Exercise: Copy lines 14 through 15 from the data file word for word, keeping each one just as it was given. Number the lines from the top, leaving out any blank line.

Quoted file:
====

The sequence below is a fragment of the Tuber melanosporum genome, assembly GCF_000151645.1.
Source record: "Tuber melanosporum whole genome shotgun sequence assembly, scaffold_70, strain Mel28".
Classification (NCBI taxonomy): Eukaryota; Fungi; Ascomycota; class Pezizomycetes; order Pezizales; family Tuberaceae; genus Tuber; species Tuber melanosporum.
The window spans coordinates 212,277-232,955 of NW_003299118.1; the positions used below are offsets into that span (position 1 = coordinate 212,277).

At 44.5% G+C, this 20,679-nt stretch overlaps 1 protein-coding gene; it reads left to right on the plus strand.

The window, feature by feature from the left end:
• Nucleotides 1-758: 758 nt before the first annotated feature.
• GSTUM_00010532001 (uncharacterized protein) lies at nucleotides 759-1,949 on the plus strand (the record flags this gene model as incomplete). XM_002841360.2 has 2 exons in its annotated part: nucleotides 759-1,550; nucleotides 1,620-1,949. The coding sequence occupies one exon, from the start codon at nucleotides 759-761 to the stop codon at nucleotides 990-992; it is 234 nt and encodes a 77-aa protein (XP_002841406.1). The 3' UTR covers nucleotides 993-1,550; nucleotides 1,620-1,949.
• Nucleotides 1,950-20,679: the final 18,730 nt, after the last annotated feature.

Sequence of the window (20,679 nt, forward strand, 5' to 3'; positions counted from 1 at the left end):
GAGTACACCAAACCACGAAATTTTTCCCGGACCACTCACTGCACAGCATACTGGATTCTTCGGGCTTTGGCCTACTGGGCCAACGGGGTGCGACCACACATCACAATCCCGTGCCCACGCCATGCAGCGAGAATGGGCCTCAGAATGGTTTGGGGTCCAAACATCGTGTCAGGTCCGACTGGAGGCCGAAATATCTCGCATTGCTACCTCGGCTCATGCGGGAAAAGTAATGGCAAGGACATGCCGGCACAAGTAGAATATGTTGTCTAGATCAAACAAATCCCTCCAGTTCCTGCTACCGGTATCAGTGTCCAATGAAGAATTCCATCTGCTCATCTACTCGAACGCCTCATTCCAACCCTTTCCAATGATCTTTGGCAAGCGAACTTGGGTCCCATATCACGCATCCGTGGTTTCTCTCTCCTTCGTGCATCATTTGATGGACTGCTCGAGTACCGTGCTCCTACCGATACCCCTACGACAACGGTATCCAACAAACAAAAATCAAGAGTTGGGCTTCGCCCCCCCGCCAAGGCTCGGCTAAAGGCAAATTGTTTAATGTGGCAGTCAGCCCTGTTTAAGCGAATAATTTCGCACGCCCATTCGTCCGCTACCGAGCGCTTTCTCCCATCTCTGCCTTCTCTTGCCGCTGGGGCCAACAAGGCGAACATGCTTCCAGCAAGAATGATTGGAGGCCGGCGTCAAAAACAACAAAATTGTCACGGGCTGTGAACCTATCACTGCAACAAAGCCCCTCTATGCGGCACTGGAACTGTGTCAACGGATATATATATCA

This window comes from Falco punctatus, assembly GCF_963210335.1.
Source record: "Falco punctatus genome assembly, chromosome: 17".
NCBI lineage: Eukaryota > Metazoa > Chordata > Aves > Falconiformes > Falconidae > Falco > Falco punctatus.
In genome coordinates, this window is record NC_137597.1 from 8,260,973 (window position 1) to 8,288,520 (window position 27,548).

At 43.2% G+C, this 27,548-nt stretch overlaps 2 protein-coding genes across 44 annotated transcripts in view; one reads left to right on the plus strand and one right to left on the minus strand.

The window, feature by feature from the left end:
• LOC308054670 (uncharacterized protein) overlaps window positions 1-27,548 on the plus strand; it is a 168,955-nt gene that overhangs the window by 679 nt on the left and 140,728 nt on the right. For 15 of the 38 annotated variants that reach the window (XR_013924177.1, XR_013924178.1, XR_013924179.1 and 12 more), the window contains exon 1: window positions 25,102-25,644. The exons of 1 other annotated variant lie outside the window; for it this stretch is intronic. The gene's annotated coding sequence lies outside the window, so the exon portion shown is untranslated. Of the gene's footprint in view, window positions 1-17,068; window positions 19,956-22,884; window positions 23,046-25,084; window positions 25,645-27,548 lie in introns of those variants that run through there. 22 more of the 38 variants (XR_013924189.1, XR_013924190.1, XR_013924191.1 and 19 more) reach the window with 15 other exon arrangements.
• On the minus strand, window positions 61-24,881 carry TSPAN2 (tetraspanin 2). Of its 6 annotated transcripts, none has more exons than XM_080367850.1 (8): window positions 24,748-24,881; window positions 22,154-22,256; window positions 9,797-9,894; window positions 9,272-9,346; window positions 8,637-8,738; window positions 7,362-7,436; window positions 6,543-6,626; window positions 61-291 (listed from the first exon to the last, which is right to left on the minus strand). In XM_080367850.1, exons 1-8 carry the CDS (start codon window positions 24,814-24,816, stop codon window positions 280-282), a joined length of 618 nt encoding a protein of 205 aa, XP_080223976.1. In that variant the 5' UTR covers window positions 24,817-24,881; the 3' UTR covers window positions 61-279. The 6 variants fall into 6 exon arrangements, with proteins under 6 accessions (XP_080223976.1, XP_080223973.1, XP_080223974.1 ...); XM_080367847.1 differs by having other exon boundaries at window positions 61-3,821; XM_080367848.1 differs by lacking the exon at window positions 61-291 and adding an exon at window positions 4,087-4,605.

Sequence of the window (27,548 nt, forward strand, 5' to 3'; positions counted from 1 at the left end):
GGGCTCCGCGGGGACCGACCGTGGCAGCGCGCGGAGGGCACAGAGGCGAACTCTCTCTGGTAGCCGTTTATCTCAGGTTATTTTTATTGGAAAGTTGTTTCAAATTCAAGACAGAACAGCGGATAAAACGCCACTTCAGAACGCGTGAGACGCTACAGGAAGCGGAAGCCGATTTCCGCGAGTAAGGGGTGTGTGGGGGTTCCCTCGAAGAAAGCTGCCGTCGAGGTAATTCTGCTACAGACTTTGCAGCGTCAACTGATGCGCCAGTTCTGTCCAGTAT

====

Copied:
NCBI lineage: Eukaryota > Metazoa > Chordata > Aves > Falconiformes > Falconidae > Falco > Falco punctatus.
In genome coordinates, this window is record NC_137597.1 from 8,260,973 (window position 1) to 8,288,520 (window position 27,548).